Julianne Neuman Effective Writing 10/7/12 AP: Advanced Placement or Absolute Pain?
“Are you ready for a unique learning experience that will help you succeed in college? Through AP’s college-level course and exams, you can earn college credit and advanced placement, stand out in the admission process, and learn from some of the most skilled, dedicated, and inspiring teachers in the world.” This excerpt comes from the main web page about AP course on College Board’s official website. In 1900, the College Board was created to expand the availability to getting a higher education. Formed by a handful of colleges, their purpose was to simplify the application process for students and college admission offices. More than a century after evaluating those first test-takers, their job has been helping more than seven million students prepare for a successful transition into college each year, and continue to serve the education community through research on behalf of students, schools and teachers. Over the last several years it has become crucial for high school students to take AP or Advanced Placement courses in order to get into a good college, or at least that is what they tell teenagers. As a former high school student, I was constantly told by the college admissions committees how it would make a difference to see that I took AP courses on my college application and got good scores on the AP test, but was it really worth the time and effort that I put into those classes? Because of the stress over the work and the obsession getting accepted into a good, AP classes are doing more harm than good.
Advanced Placement is a program created by the College Board in which high schools offer college-level courses and exams to students. The AP curriculum consists of various subjects that are created for the College Board by a panel of experts and college-level professors. The class credits are supposedly transferable to college, thus putting students ahead of the game. For a high school course to have the AP recognition the course must be reviewed by the College Board to establish it as a class and it satisfies the AP curriculum. If the course is approved, the school may use the AP title and the course will be publicly listed on the AP course list.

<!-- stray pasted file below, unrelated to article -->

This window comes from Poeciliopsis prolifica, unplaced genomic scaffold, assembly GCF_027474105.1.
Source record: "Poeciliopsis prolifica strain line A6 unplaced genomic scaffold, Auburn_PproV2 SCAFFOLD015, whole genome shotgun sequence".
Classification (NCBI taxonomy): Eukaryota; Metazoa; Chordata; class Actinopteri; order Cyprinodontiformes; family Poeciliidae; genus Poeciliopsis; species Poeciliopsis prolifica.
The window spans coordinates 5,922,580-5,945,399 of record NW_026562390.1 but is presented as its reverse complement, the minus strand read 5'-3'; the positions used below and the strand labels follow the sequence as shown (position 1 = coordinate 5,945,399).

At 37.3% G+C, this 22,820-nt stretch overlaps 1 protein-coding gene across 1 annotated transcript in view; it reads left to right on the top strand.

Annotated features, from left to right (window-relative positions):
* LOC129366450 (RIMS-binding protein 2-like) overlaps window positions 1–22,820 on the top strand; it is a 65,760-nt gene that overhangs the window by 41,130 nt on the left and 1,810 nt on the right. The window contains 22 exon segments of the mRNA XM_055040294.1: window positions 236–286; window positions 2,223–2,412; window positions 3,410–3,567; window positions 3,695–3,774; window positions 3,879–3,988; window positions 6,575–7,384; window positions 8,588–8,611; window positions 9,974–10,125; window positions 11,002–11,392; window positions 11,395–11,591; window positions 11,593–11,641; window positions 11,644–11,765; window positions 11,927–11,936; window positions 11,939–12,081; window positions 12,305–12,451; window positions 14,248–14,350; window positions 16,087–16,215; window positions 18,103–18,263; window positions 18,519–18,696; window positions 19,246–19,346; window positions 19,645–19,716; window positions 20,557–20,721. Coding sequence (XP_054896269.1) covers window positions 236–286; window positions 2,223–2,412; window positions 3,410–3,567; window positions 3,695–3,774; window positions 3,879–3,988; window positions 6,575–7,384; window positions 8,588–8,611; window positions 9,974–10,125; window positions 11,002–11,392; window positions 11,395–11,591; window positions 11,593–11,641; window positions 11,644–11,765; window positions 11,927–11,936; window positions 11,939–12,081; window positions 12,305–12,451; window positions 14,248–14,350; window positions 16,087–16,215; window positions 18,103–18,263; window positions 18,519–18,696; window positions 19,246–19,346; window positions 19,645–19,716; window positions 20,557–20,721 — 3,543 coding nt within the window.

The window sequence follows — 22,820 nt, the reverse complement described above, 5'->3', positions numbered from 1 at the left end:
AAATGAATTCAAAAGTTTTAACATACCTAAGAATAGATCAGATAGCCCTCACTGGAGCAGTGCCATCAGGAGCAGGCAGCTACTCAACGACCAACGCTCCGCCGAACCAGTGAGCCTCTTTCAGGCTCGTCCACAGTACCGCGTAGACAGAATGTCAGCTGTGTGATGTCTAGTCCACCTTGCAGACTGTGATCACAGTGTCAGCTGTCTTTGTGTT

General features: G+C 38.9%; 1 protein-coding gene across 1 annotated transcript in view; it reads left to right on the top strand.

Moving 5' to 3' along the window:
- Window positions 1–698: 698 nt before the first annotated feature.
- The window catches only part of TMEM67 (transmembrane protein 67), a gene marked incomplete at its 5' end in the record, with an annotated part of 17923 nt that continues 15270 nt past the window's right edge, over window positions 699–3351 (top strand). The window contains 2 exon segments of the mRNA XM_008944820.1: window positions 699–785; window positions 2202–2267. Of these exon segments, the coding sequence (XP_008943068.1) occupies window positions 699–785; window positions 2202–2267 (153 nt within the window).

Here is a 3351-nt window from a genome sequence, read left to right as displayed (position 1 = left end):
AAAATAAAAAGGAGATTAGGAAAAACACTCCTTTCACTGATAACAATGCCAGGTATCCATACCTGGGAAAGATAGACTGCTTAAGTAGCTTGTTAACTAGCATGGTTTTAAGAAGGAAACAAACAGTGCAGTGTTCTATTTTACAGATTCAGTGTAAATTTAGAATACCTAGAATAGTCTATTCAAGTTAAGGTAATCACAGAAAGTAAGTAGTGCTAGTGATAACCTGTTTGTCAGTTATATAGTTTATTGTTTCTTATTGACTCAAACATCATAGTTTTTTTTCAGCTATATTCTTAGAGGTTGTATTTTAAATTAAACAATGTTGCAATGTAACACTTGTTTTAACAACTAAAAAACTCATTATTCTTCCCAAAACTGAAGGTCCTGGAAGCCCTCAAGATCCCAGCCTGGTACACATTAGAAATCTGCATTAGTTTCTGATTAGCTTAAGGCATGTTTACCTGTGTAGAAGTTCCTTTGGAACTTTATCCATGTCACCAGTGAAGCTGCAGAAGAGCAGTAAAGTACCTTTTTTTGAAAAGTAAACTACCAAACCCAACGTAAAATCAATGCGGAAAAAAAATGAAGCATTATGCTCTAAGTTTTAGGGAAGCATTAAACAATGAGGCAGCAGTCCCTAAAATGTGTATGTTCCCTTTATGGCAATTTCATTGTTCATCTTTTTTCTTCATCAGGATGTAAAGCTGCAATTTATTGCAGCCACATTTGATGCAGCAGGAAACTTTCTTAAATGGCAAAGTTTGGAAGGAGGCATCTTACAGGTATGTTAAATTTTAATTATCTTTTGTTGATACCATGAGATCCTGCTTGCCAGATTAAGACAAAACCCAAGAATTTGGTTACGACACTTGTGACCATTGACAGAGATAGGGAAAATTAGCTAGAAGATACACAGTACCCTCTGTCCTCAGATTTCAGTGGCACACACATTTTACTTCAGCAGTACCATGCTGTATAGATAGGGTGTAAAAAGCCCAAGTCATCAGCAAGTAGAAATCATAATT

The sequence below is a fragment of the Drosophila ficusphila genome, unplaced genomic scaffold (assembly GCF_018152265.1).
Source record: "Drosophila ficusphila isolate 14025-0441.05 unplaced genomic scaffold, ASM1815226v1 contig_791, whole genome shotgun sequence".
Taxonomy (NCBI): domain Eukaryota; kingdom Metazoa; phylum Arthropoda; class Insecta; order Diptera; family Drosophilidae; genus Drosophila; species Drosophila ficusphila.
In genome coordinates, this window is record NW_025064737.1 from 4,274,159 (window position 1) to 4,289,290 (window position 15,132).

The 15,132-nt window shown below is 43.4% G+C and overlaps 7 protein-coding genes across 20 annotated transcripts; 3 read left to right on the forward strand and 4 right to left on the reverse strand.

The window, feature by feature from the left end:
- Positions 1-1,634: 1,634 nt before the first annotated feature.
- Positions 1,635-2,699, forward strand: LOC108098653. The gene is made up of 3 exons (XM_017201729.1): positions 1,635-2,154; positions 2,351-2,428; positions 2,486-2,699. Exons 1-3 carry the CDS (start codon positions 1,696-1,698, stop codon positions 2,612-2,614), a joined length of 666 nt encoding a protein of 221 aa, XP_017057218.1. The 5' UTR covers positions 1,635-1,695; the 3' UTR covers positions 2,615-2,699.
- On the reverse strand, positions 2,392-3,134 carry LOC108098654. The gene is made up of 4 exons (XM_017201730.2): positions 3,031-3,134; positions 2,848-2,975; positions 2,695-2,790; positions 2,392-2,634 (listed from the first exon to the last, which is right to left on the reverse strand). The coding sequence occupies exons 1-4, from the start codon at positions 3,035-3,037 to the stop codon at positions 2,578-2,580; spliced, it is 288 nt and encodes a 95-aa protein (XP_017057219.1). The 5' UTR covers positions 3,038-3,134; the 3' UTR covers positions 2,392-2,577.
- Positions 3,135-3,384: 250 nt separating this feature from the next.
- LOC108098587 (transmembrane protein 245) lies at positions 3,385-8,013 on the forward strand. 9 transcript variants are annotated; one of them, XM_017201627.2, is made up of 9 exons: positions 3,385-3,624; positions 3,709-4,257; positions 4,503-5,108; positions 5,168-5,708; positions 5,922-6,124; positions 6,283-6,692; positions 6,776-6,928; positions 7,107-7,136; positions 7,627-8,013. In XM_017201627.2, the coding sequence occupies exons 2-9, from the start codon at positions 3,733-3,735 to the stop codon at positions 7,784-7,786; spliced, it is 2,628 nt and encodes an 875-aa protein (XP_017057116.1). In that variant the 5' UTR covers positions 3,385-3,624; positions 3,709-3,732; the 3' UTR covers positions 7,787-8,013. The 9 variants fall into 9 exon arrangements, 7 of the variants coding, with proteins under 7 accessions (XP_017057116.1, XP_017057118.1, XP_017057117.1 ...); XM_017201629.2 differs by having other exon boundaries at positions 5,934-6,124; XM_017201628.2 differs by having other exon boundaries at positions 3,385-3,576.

After World War II, the Ford Foundation created a trust that supported committees who were studying education. The program was founded at Kenyon College in Gambier Ohio, by the college president Gordon Chalmers. The first study was tested by three prep schools: Lawrenceville School, Phillips Academy and Phillips Exeter Academy along with three universities: Harvard, Princeton, and Yale. In 1952, they created the report which was titled the General Education in School and College: A Committee Report. It was designed to allow high school seniors to study different types of college level material and to take an achievement exam that will allow them to receive college credit for the work. The second committee, the Committee on Admission with Advanced Standing, was the committee who got to plan the curriculum. The pilot program began running in 1952.The College Board, a non-profit organization, has run the AP program since 1955.The courses for AP vary from physics, to chemistry, to biology, all the way to history, geography, and english. It also supports teachers of AP courses, and supports universities. Because of these activities, the program and anyone involved are funded through fees charged to students taking AP Exams.
Of course the AP course sound like a good idea when one is told about them. There are benefits to taking these college level courses, because at almost every college in the country, your...
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